Friday, May 4, 2012

Haunted Houses

Haunted Houses (Are You Scared Yet? #1)
Robert San Souci, illustrated by Kelly Murphy and Antoine Revoy
Christy Ottaviano, 2010
$17.99, Hardcover
April 1st, 2012

Genre: Horror
Age: 9+
Description: San Souci begins a new series (sadly with no second book in sight yet) of horror stories—these all focusing on creepy haunted houses. In 10 stories, he offers up various chills and thrills of differing degree. “Chimera House” features a haunted house attraction where if you can make it through all five levels you’ll get your money back. “Webs” features a vacation lodge and a forest overrun with spiders. “Dollhouse” is the traditional evil dollhouse story. “Tea House” is a fun take on Japanese horror with a true The Ring feel to it with the creepiest ghost in the entire book. “Dust Creatures” involves murderous dust bunnies (I know right?), while “Many” was an Ouija board story. One of my favorite stories was “The Lodge” in which a young girl helps put two ghosts to rest. “La Casa de la Muertes” features a boy who doesn’t know he’s dead. “Doghouse” features an animal ghost avenging his owner’s death and “Haunted Mansion” features two teens investigating a haunted house and the ghosts of star-crossed lovers.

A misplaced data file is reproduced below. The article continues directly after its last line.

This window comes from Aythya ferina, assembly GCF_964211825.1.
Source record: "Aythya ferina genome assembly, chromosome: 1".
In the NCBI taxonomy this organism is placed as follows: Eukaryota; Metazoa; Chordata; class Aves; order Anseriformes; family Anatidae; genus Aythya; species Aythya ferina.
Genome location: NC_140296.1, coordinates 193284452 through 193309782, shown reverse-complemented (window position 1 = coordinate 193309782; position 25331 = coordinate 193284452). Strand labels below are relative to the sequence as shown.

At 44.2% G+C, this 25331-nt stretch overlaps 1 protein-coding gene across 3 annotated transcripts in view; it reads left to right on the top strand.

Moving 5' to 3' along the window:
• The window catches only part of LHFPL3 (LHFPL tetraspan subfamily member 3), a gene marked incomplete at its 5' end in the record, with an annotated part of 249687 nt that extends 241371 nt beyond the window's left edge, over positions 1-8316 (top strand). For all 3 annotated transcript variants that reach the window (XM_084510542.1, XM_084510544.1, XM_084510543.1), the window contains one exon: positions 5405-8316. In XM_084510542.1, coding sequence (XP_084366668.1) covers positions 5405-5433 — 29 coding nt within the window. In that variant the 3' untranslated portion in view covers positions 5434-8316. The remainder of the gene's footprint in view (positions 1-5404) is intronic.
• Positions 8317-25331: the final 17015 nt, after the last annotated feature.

Opinion: For the most part this was a solid collection of scary stories. The weakest were “La Casa de la Muertes” and “Haunted Mansion.” It featured a variety of stories in which some characters totally get screwed over while others just survive the scariness and end up helping the ghosts. The quality varied from story to story and there were some major age differences from each story and what age they would appeal too. For example, “Chimera House” featured inner city teens and the younger brother of one who inadvertently got another gang member murdered by sending him to his death (it was a set-up) and because of this he actually gets killed in the haunted house. There are references to violence, murder, and drug use. “Webs” is a little far-fetched because the main character is portrayed as being deathly scared of spiders yet the minute he is left alone he goes exploring in the woods in the middle of nowhere, which is not something I would do in an area that has been on the news as suffering from very bad spider infestations. Other errors include describing junior high kids having recess and in one story a boy is playing his handheld Xbox in the car (there is no portable type of Xbox system—there is only the normal gaming console which, you know, requires Internet and a TV to work).

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